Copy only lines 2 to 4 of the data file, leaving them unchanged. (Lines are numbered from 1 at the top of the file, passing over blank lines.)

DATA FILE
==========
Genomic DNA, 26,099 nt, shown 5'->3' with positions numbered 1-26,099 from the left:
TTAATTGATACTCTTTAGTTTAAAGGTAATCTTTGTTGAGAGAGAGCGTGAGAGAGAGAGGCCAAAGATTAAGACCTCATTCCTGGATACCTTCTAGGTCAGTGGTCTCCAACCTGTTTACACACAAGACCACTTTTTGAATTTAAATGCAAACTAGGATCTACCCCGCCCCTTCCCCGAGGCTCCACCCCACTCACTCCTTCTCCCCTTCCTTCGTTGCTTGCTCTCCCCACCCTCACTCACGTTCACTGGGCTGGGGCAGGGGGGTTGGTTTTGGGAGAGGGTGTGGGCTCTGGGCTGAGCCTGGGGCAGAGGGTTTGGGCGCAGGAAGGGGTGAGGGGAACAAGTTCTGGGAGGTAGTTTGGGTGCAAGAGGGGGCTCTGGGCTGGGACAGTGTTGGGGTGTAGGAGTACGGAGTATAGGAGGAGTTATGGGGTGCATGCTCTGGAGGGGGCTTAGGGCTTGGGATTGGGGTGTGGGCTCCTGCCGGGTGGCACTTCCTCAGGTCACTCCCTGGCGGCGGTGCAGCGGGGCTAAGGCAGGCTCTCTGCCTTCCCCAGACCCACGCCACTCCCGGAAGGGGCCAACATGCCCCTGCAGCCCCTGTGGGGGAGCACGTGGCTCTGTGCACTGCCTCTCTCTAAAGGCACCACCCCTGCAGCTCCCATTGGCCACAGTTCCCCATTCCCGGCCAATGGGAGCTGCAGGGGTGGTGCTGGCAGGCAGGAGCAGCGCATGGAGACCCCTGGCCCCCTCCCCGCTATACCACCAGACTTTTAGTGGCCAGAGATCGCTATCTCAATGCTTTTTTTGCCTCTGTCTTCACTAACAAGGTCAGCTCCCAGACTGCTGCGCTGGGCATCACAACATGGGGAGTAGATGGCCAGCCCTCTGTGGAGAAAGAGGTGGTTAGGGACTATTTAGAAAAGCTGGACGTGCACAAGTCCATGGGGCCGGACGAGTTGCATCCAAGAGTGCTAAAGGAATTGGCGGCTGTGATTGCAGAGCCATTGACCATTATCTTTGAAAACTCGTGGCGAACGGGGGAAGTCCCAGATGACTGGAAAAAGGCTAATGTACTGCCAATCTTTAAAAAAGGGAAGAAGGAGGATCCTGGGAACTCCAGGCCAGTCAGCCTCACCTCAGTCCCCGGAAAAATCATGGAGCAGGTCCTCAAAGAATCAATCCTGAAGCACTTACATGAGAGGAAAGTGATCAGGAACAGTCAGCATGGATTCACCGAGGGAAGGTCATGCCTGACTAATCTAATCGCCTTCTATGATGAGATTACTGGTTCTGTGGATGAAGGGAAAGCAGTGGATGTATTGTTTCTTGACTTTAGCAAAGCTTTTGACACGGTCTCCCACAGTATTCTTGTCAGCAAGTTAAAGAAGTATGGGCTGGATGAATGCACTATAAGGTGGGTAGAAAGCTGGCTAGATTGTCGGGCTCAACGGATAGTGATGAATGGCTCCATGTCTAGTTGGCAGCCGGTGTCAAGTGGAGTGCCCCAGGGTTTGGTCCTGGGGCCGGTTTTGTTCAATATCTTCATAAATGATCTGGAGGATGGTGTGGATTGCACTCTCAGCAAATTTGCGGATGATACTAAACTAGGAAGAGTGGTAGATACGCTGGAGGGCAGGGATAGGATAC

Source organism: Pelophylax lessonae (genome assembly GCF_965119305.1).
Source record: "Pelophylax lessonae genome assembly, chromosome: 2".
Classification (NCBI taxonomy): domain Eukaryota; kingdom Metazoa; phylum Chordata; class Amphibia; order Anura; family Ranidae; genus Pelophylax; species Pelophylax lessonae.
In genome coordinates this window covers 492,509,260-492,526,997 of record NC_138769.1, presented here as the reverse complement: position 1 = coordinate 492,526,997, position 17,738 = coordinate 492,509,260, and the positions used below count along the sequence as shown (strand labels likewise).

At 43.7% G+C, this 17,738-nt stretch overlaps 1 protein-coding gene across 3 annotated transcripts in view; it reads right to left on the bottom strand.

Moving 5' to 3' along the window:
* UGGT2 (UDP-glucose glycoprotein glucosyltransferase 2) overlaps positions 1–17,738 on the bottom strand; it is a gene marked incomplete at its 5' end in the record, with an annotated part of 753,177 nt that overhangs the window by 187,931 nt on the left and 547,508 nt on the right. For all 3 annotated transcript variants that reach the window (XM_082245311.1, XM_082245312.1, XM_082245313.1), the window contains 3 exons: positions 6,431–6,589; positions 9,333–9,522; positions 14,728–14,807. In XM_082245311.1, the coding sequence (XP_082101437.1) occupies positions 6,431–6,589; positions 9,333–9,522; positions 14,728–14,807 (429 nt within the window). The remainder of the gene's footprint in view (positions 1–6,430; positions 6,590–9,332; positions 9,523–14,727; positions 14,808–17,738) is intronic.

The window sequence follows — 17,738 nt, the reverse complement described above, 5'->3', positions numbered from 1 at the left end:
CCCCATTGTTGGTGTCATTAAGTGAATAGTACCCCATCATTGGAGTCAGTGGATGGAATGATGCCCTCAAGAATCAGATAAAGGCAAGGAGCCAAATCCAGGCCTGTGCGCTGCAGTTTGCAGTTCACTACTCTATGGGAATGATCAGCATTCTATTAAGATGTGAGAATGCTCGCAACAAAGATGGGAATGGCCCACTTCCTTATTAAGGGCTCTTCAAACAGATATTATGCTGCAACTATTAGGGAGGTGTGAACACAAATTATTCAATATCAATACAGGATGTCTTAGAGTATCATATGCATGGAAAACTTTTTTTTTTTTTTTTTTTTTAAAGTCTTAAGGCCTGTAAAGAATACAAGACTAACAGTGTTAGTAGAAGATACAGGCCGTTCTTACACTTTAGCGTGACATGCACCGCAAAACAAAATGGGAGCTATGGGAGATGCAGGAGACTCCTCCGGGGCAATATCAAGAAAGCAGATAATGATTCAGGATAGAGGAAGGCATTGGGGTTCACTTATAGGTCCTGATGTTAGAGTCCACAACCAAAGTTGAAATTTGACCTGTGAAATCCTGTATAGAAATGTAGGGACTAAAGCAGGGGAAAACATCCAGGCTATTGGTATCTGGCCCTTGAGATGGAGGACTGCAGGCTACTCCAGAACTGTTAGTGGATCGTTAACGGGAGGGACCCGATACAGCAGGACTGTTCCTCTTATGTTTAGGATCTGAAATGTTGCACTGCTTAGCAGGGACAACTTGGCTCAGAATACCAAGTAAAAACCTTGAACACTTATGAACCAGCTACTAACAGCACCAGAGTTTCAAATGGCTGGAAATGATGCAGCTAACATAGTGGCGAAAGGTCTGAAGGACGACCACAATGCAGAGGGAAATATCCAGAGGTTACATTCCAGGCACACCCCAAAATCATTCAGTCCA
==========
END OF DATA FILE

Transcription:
TTAATTGATACTCTTTAGTTTAAAGGTAATCTTTGTTGAGAGAGAGCGTGAGAGAGAGAGGCCAAAGATTAAGACCTCATTCCTGGATACCTTCTAGGTCAGTGGTCTCCAACCTGTTTACACACAAGACCACTTTTTGAATTTAAATGCAAACTAGGATCTACCCCGCCCCTTCCCCGAGGCTCCACCCCACTCACTCCTTCTCCCCTTCCTTCGTTGCTTGCTCTCCCCACCCTCACTCACGTTCACTGGGCTGGGGCAGGGGGGTTGGTTTTGGGAGAGGGTGTGGGCTCTGGGCTGAGCCTGGGGCAGAGGGTTTGGGCGCAGGAAGGGGTGAGGGGAACAAGTTCTGGGAGGTAGTTTGGGTGCAAGAGGGGGCTCTGGGCTGGGACAGTGTTGGGGTGTAGGAGTACGGAGTATAGGAGGAGTTATGGGGTGCATGCTCTGGAGGGGGCTTAGGGCTTGGGATTGGGGTGTGGGCTCCTGCCGGGTGGCACTTCCTCAGGTCACTCCCTGGCGGCGGTGCAGCGGGGCTAAGGCAGGCTCTCTGCCTTCCCCAGACCCACGCCACTCCCGGAAGGGGCCAACATGCCCCTGCAGCCCCTGTGGGGGAGCACGTGGCTCTGTGCACTGCCTCTCTCTAAAGGCACCACCCCTGCAGCTCCCATTGGCCACAGTTCCCCATTCCCGGCCAATGGGAGCTGCAGGGGTGGTGCTGGCAGGCAGGAGCAGCGCATGGAGACCCCTGGCCCCCTCCCCGCTATACCACCAGACTTTTAGTGGCCAGAGATCGCTATCTCAATGCTTTTTTTGCCTCTGTCTTCACTAACAAGGTCAGCTCCCAGACTGCTGCGCTGGGCATCACAACATGGGGAGTAGATGGCCAGCCCTCTGTGGAGAAAGAGGTGGTTAGGGACTATTTAGAAAAGCTGGACGTGCACAAGTCCATGGGGCCGGACGAGTTGCATCCAAGAGTGCTAAAGGAATTGGCGGCTGTGATTGCAGAGCCATTGACCATTATCTTTGAAAACTCGTGGCGAACGGGGGAAGTCCCAGATGACTGGAAAAAGGCTAATGTACTGCCAATCTTTAAAAAAGGGAAGAAGGAGGATCCTGGGAACTCCAGGCCAGTCAGCCTCACCTCAGTCCCCGGAAAAATCATGGAGCAGGTCCTCAAAGAATCAATCCTGAAGCACTTACATGAGAGGAAAGTGATCAGGAACAGTCAGCATGGATTCACCGAGGGAAGGTCATGCCTGACTAATCTAATCGCCTTCTATGATGAGATTACTGGTTCTGTGGATGAAGGGAAAGCAGTGGATGTATTGTTTCTTGACTTTAGCAAAGCTTTTGACACGGTCTCCCACAGTATTCTTGTCAGCAAGTTAAAGAAGTATGGGCTGGATGAATGCACTATAAGGTGGGTAGAAAGCTGGCTAGATTGTCGGGCTCAACGGATAGTGATGAATGGCTCCATGTCTAGTTGGCAGCCGGTGTCAAGTGGAGTGCCCCAGGGTTTGGTCCTGGGGCCGGTTTTGTTCAATATCTTCATAAATGATCTGGAGGATGGTGTGGATTGCACTCTCAGCAAATTTGCGGATGATACTAAACTAGGAAGAGTGGTAGATACGCTGGAGGGCAGGGATAGGATAC

Source organism: Pelophylax lessonae (genome assembly GCF_965119305.1).
Source record: "Pelophylax lessonae genome assembly, chromosome: 2".